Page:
On 1 May 2018, the General Dental Council (GDC) changed the process by which a complainant in fitness to practice proceedings can make comments on the observations filed by registrants in advance of assessment by the Case Examiners. The changes were made following a consultation in September 2017.
Previously, the registrant’s observations to the Case Examiners were sent to the complainant with an invitation to comment. Where such comments were received the registrant had an opportunity to respond before the papers were considered by the Case Examiners.
Under the new process, once the registrant’s observations are received, they are reviewed by a caseworker. If there is nothing in the observations, which calls for a response from the complainant the papers will be sent to the Case Examiners directly. The observations will be sent to the complainant for information only.
However, if the caseworker considers that the observations call for a response, the informant will be offered an opportunity to comment. Where comments are received from the complainant they are provided to the registrant who may respond.
A more streamlined process
Explaining the rationale behind the change, the GDC has said:
‘In most cases, comments provided by informants at this stage offer no new information, and tend to repeat the information first submitted as part of their concern. The GDC is well aware that a lengthy fitness to practise process is stressful for both registrants and informants, and is concerned that its current practice of always requesting observations from informants can add several weeks to the process without providing any benefit to the investigation.’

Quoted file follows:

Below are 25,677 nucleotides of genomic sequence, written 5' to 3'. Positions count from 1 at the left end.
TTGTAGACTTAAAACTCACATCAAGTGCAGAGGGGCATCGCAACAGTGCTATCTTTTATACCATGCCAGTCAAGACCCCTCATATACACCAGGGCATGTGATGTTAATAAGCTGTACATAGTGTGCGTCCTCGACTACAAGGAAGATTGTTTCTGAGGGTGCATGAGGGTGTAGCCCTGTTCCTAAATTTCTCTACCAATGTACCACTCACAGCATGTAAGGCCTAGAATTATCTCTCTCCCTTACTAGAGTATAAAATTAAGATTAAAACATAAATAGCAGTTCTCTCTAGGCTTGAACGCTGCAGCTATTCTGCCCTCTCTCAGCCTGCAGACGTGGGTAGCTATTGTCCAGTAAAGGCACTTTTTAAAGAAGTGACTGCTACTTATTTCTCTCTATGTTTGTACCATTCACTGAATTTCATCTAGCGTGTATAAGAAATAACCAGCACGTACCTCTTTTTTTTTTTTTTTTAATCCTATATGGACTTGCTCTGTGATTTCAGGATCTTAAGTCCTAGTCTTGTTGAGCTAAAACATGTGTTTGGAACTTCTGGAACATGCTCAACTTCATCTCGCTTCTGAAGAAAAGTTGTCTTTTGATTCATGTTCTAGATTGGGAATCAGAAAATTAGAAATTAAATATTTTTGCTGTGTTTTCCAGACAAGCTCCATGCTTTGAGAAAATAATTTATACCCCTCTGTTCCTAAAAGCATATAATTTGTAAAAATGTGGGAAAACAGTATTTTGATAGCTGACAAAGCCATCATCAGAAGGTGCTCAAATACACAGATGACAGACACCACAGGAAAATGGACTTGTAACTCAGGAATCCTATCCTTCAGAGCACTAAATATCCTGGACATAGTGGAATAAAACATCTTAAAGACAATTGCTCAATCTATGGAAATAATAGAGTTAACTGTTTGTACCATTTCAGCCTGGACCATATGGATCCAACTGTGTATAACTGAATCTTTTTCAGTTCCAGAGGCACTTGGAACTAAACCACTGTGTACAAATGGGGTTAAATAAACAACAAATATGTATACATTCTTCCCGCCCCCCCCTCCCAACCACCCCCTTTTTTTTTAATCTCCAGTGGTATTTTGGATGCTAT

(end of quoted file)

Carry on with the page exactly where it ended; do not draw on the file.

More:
The GDC expects that this change will shorten the case review process by 29 working days – from an average of 9.2 weeks to 5.8 weeks.
Guidance to caseworkers
To assist caseworkers in deciding whether further comments on the observations may be necessary, the GDC prepared guidance which provides a non-exhaustive list of categories setting out when a complainant should be invited to comment, including where:
- new evidence is provided by the registrant as part of his or her observations;
- the registrant’s observations provide a substantially different version of events to those alleged by the informant;
- the registrant’s observations make assertions which have the potential to undermine the credibility of the informant which the informant should be allowed the opportunity to refute; and/or
- fairness otherwise dictates that the informant should have the opportunity to respond
If the caseworker has any doubts whether the complainant should be invited to comment, they should ask for advice from one of the senior fitness to practice lawyers.
Outcome of the Consultation
The GDC’s consultation response noted that the responses they received had been mostly supportive of the change. The Professional Standards Authority, for example, welcomed the shortened investigation time. In contrast, the General Medical Council did not support the change and stated that their approach of providing the complainant with the observations ensures the transparency of the proceedings.
Putting the theory into practice
In response to our Freedom of Information Act request the GDC provided the following information with respect to the mean time from case initiation to the Case Examiners’ initial decision:
CE decisions made between 1 May 2017 and 30 April 2018
- Cases initiated (i.e. received by the GDC) at any time 323 days
- Cases initiated (i.e. received by the GDC) on or after 1 May 2017 198 days
CE decisions made between 1 May 2018 and 1 October 2018
- Cases initiated (i.e. received by the GDC) at any time 346 days
- Cases initiated (i.e. received by the GDC) on or after 1 May 2018 107 days
It must be noted that the above means include all cases, including those that have been ‘on hold’ at some point in time. Consequently the means above represent the amount of time that the case was open with the GDC, rather than necessarily the amount of time that the case was being worked on by the GDC.
Whilst it is still early days for this change, the figures suggest a move in the right direction with average times for case progression falling. The explanation is likely to be multifactorial and it remains to be seen whether these apparent improvements are sustained over time.